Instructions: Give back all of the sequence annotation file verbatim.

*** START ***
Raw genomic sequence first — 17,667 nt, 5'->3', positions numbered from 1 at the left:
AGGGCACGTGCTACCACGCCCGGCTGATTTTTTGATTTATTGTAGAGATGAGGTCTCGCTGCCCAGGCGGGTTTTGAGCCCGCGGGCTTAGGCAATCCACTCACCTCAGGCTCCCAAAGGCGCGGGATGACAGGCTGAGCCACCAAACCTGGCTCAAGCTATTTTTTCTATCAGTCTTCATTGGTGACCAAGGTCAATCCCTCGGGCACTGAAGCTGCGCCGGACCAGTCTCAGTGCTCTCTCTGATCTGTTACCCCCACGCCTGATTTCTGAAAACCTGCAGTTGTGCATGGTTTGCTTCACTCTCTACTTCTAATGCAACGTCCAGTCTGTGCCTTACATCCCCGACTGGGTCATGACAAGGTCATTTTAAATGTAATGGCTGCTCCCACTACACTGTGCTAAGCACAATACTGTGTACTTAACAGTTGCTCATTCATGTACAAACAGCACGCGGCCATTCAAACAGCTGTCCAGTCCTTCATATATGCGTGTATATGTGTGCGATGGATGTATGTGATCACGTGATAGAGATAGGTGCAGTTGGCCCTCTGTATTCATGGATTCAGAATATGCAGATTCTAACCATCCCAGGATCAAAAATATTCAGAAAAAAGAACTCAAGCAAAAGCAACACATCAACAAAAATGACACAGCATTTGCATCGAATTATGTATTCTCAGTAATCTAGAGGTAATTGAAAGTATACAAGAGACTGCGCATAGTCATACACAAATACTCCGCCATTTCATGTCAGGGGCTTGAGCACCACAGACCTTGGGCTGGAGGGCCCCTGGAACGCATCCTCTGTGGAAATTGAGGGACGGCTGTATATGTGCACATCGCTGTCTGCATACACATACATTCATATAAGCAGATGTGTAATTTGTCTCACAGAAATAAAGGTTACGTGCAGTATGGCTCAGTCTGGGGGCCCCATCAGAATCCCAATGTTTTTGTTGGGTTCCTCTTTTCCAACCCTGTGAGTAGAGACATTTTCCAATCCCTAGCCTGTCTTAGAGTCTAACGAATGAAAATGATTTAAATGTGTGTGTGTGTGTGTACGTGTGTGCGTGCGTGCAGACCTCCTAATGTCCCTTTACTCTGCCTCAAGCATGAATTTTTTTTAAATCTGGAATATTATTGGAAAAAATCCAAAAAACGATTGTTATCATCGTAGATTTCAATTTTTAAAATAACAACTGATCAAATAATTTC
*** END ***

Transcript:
Raw genomic sequence first — 17,667 nt, 5'->3', positions numbered from 1 at the left:
AGGGCACGTGCTACCACGCCCGGCTGATTTTTTGATTTATTGTAGAGATGAGGTCTCGCTGCCCAGGCGGGTTTTGAGCCCGCGGGCTTAGGCAATCCACTCACCTCAGGCTCCCAAAGGCGCGGGATGACAGGCTGAGCCACCAAACCTGGCTCAAGCTATTTTTTCTATCAGTCTTCATTGGTGACCAAGGTCAATCCCTCGGGCACTGAAGCTGCGCCGGACCAGTCTCAGTGCTCTCTCTGATCTGTTACCCCCACGCCTGATTTCTGAAAACCTGCAGTTGTGCATGGTTTGCTTCACTCTCTACTTCTAATGCAACGTCCAGTCTGTGCCTTACATCCCCGACTGGGTCATGACAAGGTCATTTTAAATGTAATGGCTGCTCCCACTACACTGTGCTAAGCACAATACTGTGTACTTAACAGTTGCTCATTCATGTACAAACAGCACGCGGCCATTCAAACAGCTGTCCAGTCCTTCATATATGCGTGTATATGTGTGCGATGGATGTATGTGATCACGTGATAGAGATAGGTGCAGTTGGCCCTCTGTATTCATGGATTCAGAATATGCAGATTCTAACCATCCCAGGATCAAAAATATTCAGAAAAAAGAACTCAAGCAAAAGCAACACATCAACAAAAATGACACAGCATTTGCATCGAATTATGTATTCTCAGTAATCTAGAGGTAATTGAAAGTATACAAGAGACTGCGCATAGTCATACACAAATACTCCGCCATTTCATGTCAGGGGCTTGAGCACCACAGACCTTGGGCTGGAGGGCCCCTGGAACGCATCCTCTGTGGAAATTGAGGGACGGCTGTATATGTGCACATCGCTGTCTGCATACACATACATTCATATAAGCAGATGTGTAATTTGTCTCACAGAAATAAAGGTTACGTGCAGTATGGCTCAGTCTGGGGGCCCCATCAGAATCCCAATGTTTTTGTTGGGTTCCTCTTTTCCAACCCTGTGAGTAGAGACATTTTCCAATCCCTAGCCTGTCTTAGAGTCTAACGAATGAAAATGATTTAAATGTGTGTGTGTGTGTGTACGTGTGTGCGTGCGTGCAGACCTCCTAATGTCCCTTTACTCTGCCTCAAGCATGAATTTTTTTTAAATCTGGAATATTATTGGAAAAAATCCAAAAAACGATTGTTATCATCGTAGATTTCAATTTTTAAAATAACAACTGATCAAATAATTTC